Dec 07, 2012 (11:12 AM EST)
GMail 2.0 Catches Up With Competition
Read the Original Article at InformationWeek
Google released Gmail 2.0 for iPad and iPhone this week. The new version comes with a redesigned user interface -- closer to Google's Plus app -- and a few other minor features. I use Apple's iOS Mail program and wanted to find out first hand if it was time to switch to Gmail 2.0. I tested the app out on an iPhone and an iPad.
As we all know, Apple sets high standards for the user experience. Because Mail comes free with iOS, any alternatives have to offer a compelling reason to switch. Gmail 2.0 succeeds on both iPad and iPhone, sort of. The new design is elegant. It looks and feels a lot like Apple Mail with a few minor but noticeable differences. For example, Gmail includes much larger buttons for actions such as reply and forward. I loved that. Profile images are another feature that sets it apart from Mail. I'm not sure where the images come from -- Google Plus is one obvious source -- and anyone Gmail can't find an image for gets the first letter of his first name in white, on a green background.
I expected Gmail's search to be good, coming from a world-renowned search company. I was not disappointed. If there was ever a compelling reason for me to switch from Apple's Mail, Gmail search would be it. Mail gives me nothing but problems when I search for old emails -- and I have thousands of old emails. Not so with Gmail 2.0. I found everything quickly and easily.
In the blog post announcing the new version, Google pointed out a few new features such as multiple accounts, and Google Calendar integration. I don't see the big deal. In my mind multiple accounts and calendar invitations brings the app up-to-speed with the competition.
That's how I see the new app overall: Elegant new design, and a bunch of features that bring it up-to-date with its peers.
Name: Gmail 2.0
If Gmail is your go-to email service, then download the new version immediately. Gmail 2.0's elegant new interface rivals Apple Mail's. And although features like multiple accounts and meeting invitations aren't ground-breaking, it's good to finally have them. Best reason to leave Apple Mail for Gmail: Searching for emails is a lot easier.Price: Free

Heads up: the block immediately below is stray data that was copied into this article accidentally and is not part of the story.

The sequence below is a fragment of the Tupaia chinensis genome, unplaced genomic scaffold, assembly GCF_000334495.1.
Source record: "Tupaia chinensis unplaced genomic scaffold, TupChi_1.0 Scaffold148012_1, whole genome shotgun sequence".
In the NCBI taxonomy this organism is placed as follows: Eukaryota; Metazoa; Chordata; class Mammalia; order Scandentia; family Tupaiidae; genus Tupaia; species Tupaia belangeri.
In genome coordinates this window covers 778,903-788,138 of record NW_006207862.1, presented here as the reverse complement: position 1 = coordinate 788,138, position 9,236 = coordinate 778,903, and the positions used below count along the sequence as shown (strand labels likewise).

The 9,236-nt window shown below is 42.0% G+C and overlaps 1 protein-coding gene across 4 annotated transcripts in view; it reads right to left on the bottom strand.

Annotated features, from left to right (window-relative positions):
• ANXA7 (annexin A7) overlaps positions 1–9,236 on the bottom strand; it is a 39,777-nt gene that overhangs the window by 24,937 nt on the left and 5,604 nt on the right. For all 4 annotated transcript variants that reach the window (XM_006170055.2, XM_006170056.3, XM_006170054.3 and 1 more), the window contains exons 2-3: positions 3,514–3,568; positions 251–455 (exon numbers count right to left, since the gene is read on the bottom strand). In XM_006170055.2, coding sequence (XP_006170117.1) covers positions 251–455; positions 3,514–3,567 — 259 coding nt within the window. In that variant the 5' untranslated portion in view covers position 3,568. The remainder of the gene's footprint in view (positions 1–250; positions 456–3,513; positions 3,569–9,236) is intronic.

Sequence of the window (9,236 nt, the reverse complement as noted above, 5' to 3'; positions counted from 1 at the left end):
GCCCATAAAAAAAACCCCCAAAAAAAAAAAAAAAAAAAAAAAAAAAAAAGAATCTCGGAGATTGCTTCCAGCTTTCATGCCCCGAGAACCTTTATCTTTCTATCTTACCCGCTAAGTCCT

Next Page: GMail 2.0 Scribble
Scribble is a new addition to Gmail, although I'm not sure what it's for yet. I've never wanted to draw on my iPad before, and it was really hard to draw anything sensible on my iPhone. It might be useful for simple electronic signatures, but there are more professional ways to add electronic signatures.
Next Page: Searching in GMail 2.0
My favorite part of Gmail 2.0 is how easy it makes searching. Google's strength as a search giant comes through here as I was able to find just about any email I was able to think of. It's straightforward, intuitive, and offers the same sort of live results and suggestions as Google's Web search. It beats iOS Mail's search hands down.
Next Page: The GMail 2.0 Interface
The iPhone screen is tiny compared with the iPad's, so this necessarily makes GMail on the iPhone harder to use. For example, it's impossible to look at folders and messages at the same time when holding the phone vertically. To see them both, the phone has to be horizontal. But on an iPad it looks amazing. After switching back to iOS Mail after using Gmail 2.0 for only a few minutes I missed certain parts of Gmail 2.0 already.
Next Page: Multiple Accounts in GMail 2.0
The new version supports multiple Gmail accounts. Some people might find that useful, but I've got all of my various email addresses -- I've got six or seven at this point -- forwarding to one spot, in iOS Mail. iOS does not support multiple accounts, however, so I could see this feature being useful if more than one person uses the same device. Then again, I would get notified about other people's emails.
Next Page: Calendar Invitations
Google's made a big deal of this feature on its blog. Coming from Apple's Mail, where invitations are integrated already in much the same way, it feels more like Gmail is catching up to the competition than bypassing it.
Next Page: The Mute Button
Here's a curious little guy, and one feature Google didn't talk about: mute. When viewing an email, clicking the "more" button in the top right of the screen reveals several options, mute among them. Mute, basically, stops showing a certain thread in the inbox without adding the sender(s) to the spam filter list. The help page Google provides makes it look like mute is available for Gmail on the Web, too, but I couldn't find it.